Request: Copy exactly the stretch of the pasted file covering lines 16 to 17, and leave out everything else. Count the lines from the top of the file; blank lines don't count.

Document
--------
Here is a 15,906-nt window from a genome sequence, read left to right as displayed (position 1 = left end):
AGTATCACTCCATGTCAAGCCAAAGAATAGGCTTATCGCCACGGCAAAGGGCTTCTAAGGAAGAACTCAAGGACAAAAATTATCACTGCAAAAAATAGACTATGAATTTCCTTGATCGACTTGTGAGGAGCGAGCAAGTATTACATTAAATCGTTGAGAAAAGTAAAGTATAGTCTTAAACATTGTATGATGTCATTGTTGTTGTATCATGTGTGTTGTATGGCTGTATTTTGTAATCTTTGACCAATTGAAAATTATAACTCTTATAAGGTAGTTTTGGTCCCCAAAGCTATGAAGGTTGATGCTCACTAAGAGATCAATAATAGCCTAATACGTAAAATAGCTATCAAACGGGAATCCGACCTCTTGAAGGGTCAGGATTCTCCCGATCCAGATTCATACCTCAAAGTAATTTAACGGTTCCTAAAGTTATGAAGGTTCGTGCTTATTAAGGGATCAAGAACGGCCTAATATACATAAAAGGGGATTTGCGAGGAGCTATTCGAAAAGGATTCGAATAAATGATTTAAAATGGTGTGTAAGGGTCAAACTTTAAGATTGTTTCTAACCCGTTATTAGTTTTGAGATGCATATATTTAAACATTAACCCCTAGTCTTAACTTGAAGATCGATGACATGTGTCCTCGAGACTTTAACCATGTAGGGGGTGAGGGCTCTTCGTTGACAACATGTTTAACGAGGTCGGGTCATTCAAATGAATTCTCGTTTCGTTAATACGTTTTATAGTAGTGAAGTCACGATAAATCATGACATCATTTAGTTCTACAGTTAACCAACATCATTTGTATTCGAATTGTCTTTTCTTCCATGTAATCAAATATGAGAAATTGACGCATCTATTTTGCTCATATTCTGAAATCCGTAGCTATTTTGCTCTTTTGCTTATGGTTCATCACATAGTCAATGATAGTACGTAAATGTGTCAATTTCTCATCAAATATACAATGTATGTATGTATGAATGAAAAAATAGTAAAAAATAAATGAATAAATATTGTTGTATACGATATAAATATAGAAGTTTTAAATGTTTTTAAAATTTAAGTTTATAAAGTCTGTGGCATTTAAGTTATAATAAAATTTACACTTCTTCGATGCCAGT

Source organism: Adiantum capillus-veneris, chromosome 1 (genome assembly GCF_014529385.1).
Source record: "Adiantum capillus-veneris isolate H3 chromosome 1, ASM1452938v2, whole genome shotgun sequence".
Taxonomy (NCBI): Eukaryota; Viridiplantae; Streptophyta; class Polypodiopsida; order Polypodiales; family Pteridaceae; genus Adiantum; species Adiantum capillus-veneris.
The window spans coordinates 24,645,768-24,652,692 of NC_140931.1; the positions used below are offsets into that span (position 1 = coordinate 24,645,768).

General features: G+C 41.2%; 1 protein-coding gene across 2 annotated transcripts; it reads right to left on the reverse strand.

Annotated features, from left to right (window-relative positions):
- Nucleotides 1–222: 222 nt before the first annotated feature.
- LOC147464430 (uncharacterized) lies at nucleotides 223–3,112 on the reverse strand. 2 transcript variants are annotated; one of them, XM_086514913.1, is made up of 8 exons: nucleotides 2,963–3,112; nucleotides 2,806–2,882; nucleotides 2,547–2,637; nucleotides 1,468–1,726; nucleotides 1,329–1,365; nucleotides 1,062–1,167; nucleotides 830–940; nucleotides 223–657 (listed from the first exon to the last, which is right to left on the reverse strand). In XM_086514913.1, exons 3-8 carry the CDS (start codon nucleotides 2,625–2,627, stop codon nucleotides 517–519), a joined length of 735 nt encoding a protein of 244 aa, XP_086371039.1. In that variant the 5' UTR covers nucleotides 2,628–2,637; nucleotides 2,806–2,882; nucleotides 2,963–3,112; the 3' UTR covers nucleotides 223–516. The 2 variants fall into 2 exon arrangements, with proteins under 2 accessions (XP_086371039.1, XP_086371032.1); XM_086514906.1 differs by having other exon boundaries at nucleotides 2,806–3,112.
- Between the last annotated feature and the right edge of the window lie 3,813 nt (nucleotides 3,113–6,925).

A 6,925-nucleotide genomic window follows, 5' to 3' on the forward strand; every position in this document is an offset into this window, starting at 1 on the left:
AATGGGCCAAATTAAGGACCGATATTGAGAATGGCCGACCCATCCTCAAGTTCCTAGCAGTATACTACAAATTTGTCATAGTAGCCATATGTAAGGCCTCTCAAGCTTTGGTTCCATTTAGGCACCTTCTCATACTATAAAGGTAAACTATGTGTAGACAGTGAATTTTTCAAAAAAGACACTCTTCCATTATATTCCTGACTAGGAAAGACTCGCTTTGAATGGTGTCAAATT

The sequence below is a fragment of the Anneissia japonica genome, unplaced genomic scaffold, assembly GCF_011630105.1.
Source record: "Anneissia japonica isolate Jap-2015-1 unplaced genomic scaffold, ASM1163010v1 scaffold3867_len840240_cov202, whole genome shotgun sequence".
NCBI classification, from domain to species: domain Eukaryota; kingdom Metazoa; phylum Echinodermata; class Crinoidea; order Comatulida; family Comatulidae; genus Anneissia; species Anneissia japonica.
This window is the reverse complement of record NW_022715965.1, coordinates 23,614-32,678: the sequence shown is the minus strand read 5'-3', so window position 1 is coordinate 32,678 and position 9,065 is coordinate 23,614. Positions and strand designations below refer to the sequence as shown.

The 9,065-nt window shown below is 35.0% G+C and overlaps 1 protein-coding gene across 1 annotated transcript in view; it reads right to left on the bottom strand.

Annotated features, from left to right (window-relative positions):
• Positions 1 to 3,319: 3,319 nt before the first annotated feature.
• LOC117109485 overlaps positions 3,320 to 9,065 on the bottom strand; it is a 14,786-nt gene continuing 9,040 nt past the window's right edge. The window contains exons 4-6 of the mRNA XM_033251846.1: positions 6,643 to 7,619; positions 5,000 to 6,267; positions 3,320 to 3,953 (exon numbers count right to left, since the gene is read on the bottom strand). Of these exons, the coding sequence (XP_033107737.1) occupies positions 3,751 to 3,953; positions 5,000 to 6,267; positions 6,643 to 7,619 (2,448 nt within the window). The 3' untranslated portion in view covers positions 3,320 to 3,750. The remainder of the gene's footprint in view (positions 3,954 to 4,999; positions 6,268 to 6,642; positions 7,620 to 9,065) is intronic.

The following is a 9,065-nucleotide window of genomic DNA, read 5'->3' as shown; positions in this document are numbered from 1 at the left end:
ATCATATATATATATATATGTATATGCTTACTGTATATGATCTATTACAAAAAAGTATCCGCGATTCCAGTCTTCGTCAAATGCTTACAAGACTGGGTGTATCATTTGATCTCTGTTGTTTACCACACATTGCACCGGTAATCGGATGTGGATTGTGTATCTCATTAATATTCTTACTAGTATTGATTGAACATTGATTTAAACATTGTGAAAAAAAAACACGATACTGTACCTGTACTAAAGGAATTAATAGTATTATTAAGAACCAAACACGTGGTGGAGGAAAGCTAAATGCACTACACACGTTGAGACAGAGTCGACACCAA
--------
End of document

NCBI classification, from domain to species: domain Eukaryota; kingdom Metazoa; phylum Echinodermata; class Crinoidea; order Comatulida; family Comatulidae; genus Anneissia; species Anneissia japonica.
This window is the reverse complement of record NW_022715965.1, coordinates 23,614-32,678: the sequence shown is the minus strand read 5'-3', so window position 1 is coordinate 32,678 and position 9,065 is coordinate 23,614. Positions and strand designations below refer to the sequence as shown.